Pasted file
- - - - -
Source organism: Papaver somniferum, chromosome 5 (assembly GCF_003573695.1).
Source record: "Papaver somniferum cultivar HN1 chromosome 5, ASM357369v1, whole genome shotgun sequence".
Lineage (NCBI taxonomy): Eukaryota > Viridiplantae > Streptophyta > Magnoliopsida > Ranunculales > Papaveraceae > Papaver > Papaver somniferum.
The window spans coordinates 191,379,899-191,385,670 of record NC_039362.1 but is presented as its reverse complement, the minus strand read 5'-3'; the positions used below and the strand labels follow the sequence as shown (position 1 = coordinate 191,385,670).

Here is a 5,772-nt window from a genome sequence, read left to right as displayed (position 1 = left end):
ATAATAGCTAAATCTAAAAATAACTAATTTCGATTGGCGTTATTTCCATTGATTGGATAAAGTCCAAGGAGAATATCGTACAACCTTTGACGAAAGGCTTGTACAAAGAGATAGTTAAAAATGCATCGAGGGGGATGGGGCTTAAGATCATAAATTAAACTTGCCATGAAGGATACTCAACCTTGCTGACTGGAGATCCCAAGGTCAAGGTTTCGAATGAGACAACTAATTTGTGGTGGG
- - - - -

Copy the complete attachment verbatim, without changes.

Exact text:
Source organism: Papaver somniferum, chromosome 5 (assembly GCF_003573695.1).
Source record: "Papaver somniferum cultivar HN1 chromosome 5, ASM357369v1, whole genome shotgun sequence".
Lineage (NCBI taxonomy): Eukaryota > Viridiplantae > Streptophyta > Magnoliopsida > Ranunculales > Papaveraceae > Papaver > Papaver somniferum.
The window spans coordinates 191,379,899-191,385,670 of record NC_039362.1 but is presented as its reverse complement, the minus strand read 5'-3'; the positions used below and the strand labels follow the sequence as shown (position 1 = coordinate 191,385,670).

Here is a 5,772-nt window from a genome sequence, read left to right as displayed (position 1 = left end):
ATAATAGCTAAATCTAAAAATAACTAATTTCGATTGGCGTTATTTCCATTGATTGGATAAAGTCCAAGGAGAATATCGTACAACCTTTGACGAAAGGCTTGTACAAAGAGATAGTTAAAAATGCATCGAGGGGGATGGGGCTTAAGATCATAAATTAAACTTGCCATGAAGGATACTCAACCTTGCTGACTGGAGATCCCAAGGTCAAGGTTTCGAATGAGACAACTAATTTGTGGTGGG